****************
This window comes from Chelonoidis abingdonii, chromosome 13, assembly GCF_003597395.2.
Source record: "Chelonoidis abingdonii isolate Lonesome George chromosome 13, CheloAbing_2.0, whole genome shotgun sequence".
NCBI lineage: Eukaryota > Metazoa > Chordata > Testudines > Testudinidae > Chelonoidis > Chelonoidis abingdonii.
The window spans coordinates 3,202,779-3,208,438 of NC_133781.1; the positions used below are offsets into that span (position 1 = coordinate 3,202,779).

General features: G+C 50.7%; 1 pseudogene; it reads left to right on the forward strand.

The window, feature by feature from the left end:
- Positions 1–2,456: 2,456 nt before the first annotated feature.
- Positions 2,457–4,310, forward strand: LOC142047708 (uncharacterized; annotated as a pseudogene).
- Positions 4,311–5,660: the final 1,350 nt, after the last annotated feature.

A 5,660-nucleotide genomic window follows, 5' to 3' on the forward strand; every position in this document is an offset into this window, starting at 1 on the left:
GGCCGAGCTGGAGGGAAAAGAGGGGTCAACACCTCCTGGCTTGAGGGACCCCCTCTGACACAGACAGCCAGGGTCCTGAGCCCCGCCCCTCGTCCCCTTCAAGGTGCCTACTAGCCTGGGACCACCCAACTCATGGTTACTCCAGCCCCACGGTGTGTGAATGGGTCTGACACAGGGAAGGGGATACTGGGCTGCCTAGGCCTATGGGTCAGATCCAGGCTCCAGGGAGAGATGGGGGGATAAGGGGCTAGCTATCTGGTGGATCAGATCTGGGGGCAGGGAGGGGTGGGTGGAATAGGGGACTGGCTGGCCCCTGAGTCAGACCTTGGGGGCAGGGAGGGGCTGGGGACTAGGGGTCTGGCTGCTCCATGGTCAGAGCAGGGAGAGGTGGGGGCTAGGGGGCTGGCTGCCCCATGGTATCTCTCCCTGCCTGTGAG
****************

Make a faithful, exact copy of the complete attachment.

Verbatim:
This window comes from Chelonoidis abingdonii, chromosome 13, assembly GCF_003597395.2.
Source record: "Chelonoidis abingdonii isolate Lonesome George chromosome 13, CheloAbing_2.0, whole genome shotgun sequence".
NCBI lineage: Eukaryota > Metazoa > Chordata > Testudines > Testudinidae > Chelonoidis > Chelonoidis abingdonii.
The window spans coordinates 3,202,779-3,208,438 of NC_133781.1; the positions used below are offsets into that span (position 1 = coordinate 3,202,779).

General features: G+C 50.7%; 1 pseudogene; it reads left to right on the forward strand.

The window, feature by feature from the left end:
- Positions 1–2,456: 2,456 nt before the first annotated feature.
- Positions 2,457–4,310, forward strand: LOC142047708 (uncharacterized; annotated as a pseudogene).
- Positions 4,311–5,660: the final 1,350 nt, after the last annotated feature.

A 5,660-nucleotide genomic window follows, 5' to 3' on the forward strand; every position in this document is an offset into this window, starting at 1 on the left:
GGCCGAGCTGGAGGGAAAAGAGGGGTCAACACCTCCTGGCTTGAGGGACCCCCTCTGACACAGACAGCCAGGGTCCTGAGCCCCGCCCCTCGTCCCCTTCAAGGTGCCTACTAGCCTGGGACCACCCAACTCATGGTTACTCCAGCCCCACGGTGTGTGAATGGGTCTGACACAGGGAAGGGGATACTGGGCTGCCTAGGCCTATGGGTCAGATCCAGGCTCCAGGGAGAGATGGGGGGATAAGGGGCTAGCTATCTGGTGGATCAGATCTGGGGGCAGGGAGGGGTGGGTGGAATAGGGGACTGGCTGGCCCCTGAGTCAGACCTTGGGGGCAGGGAGGGGCTGGGGACTAGGGGTCTGGCTGCTCCATGGTCAGAGCAGGGAGAGGTGGGGGCTAGGGGGCTGGCTGCCCCATGGTATCTCTCCCTGCCTGTGAG